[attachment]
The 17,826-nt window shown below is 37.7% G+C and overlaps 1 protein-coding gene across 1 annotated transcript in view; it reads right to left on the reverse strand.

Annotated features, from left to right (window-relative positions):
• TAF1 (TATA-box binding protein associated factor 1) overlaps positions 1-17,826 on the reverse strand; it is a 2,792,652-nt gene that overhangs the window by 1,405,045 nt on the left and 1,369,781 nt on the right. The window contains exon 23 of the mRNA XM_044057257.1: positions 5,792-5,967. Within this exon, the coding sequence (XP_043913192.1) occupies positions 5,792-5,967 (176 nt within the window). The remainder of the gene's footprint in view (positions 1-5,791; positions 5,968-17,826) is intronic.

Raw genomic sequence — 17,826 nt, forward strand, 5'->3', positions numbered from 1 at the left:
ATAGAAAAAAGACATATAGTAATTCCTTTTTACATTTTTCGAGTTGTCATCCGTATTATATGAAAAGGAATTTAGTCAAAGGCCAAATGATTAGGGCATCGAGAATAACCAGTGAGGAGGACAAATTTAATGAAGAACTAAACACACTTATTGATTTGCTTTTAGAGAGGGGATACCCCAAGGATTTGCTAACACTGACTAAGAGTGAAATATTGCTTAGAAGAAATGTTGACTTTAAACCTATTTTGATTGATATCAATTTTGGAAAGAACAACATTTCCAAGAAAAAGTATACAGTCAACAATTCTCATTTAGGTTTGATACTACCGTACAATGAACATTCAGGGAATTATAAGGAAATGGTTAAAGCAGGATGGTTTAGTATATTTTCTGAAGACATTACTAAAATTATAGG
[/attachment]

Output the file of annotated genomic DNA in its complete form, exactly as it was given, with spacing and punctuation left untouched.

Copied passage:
The 17,826-nt window shown below is 37.7% G+C and overlaps 1 protein-coding gene across 1 annotated transcript in view; it reads right to left on the reverse strand.

Annotated features, from left to right (window-relative positions):
• TAF1 (TATA-box binding protein associated factor 1) overlaps positions 1-17,826 on the reverse strand; it is a 2,792,652-nt gene that overhangs the window by 1,405,045 nt on the left and 1,369,781 nt on the right. The window contains exon 23 of the mRNA XM_044057257.1: positions 5,792-5,967. Within this exon, the coding sequence (XP_043913192.1) occupies positions 5,792-5,967 (176 nt within the window). The remainder of the gene's footprint in view (positions 1-5,791; positions 5,968-17,826) is intronic.

Raw genomic sequence — 17,826 nt, forward strand, 5'->3', positions numbered from 1 at the left:
ATAGAAAAAAGACATATAGTAATTCCTTTTTACATTTTTCGAGTTGTCATCCGTATTATATGAAAAGGAATTTAGTCAAAGGCCAAATGATTAGGGCATCGAGAATAACCAGTGAGGAGGACAAATTTAATGAAGAACTAAACACACTTATTGATTTGCTTTTAGAGAGGGGATACCCCAAGGATTTGCTAACACTGACTAAGAGTGAAATATTGCTTAGAAGAAATGTTGACTTTAAACCTATTTTGATTGATATCAATTTTGGAAAGAACAACATTTCCAAGAAAAAGTATACAGTCAACAATTCTCATTTAGGTTTGATACTACCGTACAATGAACATTCAGGGAATTATAAGGAAATGGTTAAAGCAGGATGGTTTAGTATATTTTCTGAAGACATTACTAAAATTATAGG